This example shows how to control the amplitude of multiple signals with the matrix~ object, instead of with line~ and *~ objects. In effect, matrix~ has the linear interpolation and multiplication capabilities of those objects embedded within it.
This demonstrates a linear interpolation formula for achieving a weighted balance of two signals.
Mixing or blending two things—whether it’s two sounds or two videos—just means taking a certain amount of thing A and a certain amount of thing B and adding them together.
The matrix~ object is an audio mixer/router that can be configured with any number of inlets and outlets. The arguments specify the number of audio inlets, the number of audio outlets (there's always one additional outlet on the right), and the initial gain for the connections of inlets to outlets. Each inlet is potentially connectable to each outlet with a unique gain setting. The gain of the connections is changed by sending messages in the left inlet.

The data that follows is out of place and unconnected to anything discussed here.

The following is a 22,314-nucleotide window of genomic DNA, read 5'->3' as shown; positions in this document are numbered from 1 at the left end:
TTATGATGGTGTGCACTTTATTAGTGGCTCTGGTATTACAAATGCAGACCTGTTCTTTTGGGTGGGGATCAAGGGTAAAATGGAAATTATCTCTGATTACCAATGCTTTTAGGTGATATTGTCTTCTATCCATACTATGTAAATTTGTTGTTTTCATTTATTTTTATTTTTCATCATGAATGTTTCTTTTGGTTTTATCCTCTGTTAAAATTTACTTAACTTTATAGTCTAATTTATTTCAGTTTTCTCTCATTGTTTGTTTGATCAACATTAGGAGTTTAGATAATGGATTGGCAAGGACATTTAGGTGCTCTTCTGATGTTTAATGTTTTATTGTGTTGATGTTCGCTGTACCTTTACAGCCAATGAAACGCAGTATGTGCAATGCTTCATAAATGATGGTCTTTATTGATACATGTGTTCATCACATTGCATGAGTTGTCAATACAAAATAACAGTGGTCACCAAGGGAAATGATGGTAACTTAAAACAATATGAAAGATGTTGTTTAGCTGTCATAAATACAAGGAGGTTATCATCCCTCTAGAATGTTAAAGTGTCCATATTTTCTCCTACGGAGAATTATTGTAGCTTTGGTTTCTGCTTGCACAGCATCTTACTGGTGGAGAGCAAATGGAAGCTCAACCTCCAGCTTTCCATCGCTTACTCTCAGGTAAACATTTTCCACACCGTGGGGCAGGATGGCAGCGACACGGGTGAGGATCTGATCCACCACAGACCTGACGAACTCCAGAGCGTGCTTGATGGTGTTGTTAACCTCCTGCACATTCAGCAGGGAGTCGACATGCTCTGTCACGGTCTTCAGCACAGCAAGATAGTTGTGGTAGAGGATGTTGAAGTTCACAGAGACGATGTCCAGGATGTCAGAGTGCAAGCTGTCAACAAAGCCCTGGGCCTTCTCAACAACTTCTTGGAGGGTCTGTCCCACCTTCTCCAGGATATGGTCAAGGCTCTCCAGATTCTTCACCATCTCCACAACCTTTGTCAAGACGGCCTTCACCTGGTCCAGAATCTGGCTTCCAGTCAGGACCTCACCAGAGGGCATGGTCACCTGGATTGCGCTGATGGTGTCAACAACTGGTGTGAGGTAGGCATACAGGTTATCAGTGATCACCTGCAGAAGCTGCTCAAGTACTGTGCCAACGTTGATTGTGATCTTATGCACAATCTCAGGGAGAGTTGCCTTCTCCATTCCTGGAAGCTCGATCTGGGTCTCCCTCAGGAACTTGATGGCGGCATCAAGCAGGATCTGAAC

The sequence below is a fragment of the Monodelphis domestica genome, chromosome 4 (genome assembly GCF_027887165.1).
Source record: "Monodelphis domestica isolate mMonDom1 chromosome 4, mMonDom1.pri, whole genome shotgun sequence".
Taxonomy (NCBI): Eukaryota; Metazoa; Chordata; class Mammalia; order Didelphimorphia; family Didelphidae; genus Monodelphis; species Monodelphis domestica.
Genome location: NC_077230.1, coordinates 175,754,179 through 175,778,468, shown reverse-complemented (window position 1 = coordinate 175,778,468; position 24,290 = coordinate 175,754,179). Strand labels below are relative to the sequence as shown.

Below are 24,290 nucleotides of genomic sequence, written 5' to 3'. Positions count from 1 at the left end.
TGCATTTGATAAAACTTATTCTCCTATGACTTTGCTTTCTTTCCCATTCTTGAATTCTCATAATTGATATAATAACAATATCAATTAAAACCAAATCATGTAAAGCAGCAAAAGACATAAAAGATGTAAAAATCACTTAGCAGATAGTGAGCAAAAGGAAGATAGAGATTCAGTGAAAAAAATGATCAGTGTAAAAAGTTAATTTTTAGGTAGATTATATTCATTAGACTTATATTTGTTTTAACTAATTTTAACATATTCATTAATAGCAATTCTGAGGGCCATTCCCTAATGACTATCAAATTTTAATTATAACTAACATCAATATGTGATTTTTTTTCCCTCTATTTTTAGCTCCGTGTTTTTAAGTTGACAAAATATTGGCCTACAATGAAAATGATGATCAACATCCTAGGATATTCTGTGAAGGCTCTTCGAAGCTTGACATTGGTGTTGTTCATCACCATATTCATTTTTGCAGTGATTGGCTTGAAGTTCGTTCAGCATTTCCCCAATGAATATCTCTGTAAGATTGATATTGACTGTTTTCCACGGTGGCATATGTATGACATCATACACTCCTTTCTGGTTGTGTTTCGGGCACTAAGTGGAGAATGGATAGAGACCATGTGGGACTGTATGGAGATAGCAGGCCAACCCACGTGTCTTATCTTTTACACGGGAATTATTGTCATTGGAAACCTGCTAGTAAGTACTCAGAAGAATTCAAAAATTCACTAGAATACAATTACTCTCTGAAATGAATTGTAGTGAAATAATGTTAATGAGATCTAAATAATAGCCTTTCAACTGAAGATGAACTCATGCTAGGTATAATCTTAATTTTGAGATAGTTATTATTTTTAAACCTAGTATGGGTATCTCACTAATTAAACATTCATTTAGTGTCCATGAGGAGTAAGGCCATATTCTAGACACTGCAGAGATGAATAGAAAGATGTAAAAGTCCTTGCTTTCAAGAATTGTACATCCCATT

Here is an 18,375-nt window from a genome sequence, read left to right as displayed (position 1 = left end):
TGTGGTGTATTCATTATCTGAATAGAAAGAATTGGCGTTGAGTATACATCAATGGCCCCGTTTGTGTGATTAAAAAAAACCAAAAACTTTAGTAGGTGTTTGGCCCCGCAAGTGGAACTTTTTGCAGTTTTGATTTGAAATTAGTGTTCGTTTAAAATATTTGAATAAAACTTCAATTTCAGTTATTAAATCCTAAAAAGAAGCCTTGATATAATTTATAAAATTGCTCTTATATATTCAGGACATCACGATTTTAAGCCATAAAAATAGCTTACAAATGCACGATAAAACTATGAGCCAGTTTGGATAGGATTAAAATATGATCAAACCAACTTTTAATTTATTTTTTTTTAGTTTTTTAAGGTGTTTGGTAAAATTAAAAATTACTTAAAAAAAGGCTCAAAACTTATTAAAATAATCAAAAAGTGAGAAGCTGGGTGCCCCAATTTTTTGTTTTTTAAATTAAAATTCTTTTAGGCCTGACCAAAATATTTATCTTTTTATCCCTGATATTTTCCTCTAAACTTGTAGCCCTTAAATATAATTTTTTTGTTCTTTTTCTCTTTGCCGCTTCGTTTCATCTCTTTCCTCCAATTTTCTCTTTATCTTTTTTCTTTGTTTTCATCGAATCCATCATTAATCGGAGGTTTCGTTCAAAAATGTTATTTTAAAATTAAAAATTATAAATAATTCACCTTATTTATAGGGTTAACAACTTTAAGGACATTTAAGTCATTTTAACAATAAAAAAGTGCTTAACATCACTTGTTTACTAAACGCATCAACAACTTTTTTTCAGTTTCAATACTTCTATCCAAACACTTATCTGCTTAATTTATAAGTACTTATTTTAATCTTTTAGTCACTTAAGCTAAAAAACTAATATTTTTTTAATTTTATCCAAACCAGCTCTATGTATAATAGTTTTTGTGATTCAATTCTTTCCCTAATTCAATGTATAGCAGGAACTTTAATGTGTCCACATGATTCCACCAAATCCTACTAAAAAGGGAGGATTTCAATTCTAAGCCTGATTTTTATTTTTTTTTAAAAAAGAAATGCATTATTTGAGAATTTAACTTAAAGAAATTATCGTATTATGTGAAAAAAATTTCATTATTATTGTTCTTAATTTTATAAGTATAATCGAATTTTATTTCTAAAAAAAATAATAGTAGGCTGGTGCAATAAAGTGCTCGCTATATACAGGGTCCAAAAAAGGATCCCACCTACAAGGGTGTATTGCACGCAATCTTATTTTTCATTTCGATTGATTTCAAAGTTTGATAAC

To mix two sounds together equally, you just add them together. If you know that both sounds will frequently be at or near full amplitude (peak amplitude at or near 1) then you probably want to multiply each sound by 0.5 after you add them together, to avoid clipping. However, if you want to mix two sounds unequally, with one sound having a higher gain than the other, a good way to accomplish that is to give one sound a gain between 0 and 1 and give the other sound a gain that's equal to 1 minus that amount.